Electric Car News Roundup – 40

electric car news

Uber Lands Electric Car Deal With Nissan In The UK Amid Fight Against London Ban 

Uber will offer drivers in the U.K. electric cars from Nissan at a discount, the company said Friday, as it faces a potential ban in London.  The ride-hailing operator has signed an agreement with Nissan to introduce a fleet of 2,000 of the Japanese automaker’s Leaf hatchback for drivers using its app in Britain.  While the deal is technically open to all U.K. drivers, it’s primarily targeted at those working in London.  It’s part of a broader push from Uber to tackle air pollution in the U.K. capital by ensuring all of its vehicles are fully electric by 2025. 

all electric nissan leaf
The All-Electric Nissan Leaf (credit: CNBC)

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It certainly is good to note this initiative.  The trend of using ride-hailing operators like Uber has been increasing significantly in major urban centres like London.  Indeed, this trend will only become more pronounced as consumer behaviour changes from ownership to using third party transportation services.  It is therefore imperative for operators to commence introducing zero-emission battery-electric vehicles (BEVs) into their offering, with the vision of migrating rapidly to only zero-emission vehicles.  It is clear that government departments at various levels will continue to introduce legislation to reduce congestion and air pollution levels in densely populated city centres, and it is only a matter of time, that legislation will make it mandatory for operators like Uber to have all-electric fleets.  In our view, using the all-electric Nissan Leaf is an excellent choice.  The EV has a proven track record and in fact has the distinction of being the best-selling EV of all time.  Our only word of caution would be that EV adoption without embracing green energy for charging, is not acceptable.  Uber must find a practical solution for EV drivers to recharge using green electricity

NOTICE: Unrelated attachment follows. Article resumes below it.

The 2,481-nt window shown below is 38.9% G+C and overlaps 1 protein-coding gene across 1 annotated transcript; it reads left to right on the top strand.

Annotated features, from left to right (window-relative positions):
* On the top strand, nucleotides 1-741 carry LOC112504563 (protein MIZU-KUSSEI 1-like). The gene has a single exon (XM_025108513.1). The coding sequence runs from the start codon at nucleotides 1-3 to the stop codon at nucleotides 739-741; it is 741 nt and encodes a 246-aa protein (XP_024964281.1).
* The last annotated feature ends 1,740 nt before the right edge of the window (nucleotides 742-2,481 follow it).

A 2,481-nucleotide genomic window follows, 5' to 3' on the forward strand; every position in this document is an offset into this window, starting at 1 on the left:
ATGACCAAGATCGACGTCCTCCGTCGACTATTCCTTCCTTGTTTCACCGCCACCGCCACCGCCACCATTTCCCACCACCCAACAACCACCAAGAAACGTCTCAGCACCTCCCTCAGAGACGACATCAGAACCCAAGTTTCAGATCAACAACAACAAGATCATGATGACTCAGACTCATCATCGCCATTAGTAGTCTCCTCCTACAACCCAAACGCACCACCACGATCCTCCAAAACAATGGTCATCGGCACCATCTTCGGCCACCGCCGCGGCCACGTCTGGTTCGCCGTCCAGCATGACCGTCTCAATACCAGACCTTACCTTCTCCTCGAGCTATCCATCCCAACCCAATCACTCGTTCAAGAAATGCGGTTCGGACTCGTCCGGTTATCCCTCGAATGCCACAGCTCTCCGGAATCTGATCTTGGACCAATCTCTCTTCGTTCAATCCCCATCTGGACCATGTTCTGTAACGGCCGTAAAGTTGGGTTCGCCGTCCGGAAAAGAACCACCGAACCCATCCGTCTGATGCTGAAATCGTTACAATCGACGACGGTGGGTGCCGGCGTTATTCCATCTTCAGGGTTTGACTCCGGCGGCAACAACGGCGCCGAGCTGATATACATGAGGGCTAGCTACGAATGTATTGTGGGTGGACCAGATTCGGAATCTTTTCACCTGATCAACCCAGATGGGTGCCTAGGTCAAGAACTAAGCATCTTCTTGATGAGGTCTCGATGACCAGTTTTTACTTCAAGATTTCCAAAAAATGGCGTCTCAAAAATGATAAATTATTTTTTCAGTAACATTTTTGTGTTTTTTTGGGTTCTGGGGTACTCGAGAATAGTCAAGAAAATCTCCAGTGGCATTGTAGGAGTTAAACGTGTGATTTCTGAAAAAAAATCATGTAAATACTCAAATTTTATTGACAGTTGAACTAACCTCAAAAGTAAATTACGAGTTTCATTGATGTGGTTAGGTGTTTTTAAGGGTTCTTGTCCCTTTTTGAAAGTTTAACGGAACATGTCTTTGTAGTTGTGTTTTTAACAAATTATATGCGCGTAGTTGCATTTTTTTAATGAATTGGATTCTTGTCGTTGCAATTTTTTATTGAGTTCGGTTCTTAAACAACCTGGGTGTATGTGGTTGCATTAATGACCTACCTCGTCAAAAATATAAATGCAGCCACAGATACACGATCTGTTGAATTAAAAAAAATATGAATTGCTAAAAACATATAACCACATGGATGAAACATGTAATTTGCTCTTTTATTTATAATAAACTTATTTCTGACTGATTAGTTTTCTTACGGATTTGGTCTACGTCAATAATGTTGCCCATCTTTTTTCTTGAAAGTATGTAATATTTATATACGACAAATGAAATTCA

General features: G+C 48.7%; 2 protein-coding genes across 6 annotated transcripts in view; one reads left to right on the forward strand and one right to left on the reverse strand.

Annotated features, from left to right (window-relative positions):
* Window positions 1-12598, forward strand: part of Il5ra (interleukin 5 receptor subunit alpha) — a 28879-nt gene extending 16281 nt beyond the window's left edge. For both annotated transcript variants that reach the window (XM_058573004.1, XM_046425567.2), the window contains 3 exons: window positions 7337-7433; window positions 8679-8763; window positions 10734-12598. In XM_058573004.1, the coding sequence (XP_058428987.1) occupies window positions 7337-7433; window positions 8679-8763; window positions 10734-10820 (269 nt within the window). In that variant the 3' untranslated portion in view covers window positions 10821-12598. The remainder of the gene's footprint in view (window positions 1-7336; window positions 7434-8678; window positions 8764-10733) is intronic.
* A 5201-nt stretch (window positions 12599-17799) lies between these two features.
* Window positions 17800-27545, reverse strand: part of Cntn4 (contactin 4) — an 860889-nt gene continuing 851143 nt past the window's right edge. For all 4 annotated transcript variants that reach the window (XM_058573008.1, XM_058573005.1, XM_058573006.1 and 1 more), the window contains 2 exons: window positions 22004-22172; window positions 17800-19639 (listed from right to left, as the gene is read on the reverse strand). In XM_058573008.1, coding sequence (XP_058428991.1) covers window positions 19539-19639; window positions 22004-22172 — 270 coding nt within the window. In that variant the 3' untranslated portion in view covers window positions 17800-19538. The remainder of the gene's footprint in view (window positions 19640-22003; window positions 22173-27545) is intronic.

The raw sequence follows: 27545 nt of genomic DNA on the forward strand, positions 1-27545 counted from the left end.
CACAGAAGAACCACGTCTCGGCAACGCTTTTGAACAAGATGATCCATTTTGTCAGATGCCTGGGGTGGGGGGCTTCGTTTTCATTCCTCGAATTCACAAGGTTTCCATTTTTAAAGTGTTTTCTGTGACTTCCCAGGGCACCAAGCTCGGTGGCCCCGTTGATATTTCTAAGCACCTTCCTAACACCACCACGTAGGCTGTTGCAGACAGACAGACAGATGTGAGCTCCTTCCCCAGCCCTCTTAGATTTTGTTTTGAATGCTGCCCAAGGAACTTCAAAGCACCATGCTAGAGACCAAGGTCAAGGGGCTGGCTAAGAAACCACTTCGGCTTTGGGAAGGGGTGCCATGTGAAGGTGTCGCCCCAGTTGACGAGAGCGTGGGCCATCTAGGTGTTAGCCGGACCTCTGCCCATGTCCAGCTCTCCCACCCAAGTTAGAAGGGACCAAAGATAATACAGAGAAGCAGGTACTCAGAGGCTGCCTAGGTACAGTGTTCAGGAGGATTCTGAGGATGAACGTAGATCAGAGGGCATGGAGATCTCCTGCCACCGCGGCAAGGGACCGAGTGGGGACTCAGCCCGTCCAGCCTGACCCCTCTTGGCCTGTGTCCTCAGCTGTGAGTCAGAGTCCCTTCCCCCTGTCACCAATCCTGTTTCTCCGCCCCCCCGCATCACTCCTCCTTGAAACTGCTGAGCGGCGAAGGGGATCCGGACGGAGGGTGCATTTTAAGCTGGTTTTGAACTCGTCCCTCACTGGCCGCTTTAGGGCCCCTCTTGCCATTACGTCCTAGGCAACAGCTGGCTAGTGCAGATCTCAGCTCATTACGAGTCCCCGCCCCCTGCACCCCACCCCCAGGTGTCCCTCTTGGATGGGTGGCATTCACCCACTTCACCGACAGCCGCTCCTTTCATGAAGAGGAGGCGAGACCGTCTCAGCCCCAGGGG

Government Takes Back Nearly £8m From Dyson For Scrapping Electric Car Project 

The Government has recouped almost £8m from Dyson after the vacumn cleaner maker pulled the plug on its ambitious electric car project. Dyson had received the grant funding for the plan as part of the UK’s 2016 National Infrastructure Delivery Plan.  It had been allocated a facility of £17.5m amid expectations of an engineering boom in Wiltshire, and drew down £7.8m.  At the time, the Government has said it was expecting the money to “secure £174m of investment in the area, creating over 500 jobs, mostly in engineering”.  

James Dyson
James Dyson (credit: Dyson)

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We have said it in the past and have no hesitation in repeating ourselves.  We salute James Dyson and the team for doing their best to realise their dreams to develop a production battery-electric vehicle (BEV).  It is indeed unfortunate that the company was unable to achieve its objectives, but it is clear that despite the tremendous experience curve of the Dyson business, the road to EV development is challenging.  Dyson is neither the first nor will it be the last company to fail in the electric vehicle industry.  We expect many more casualties as the industry develops and matures.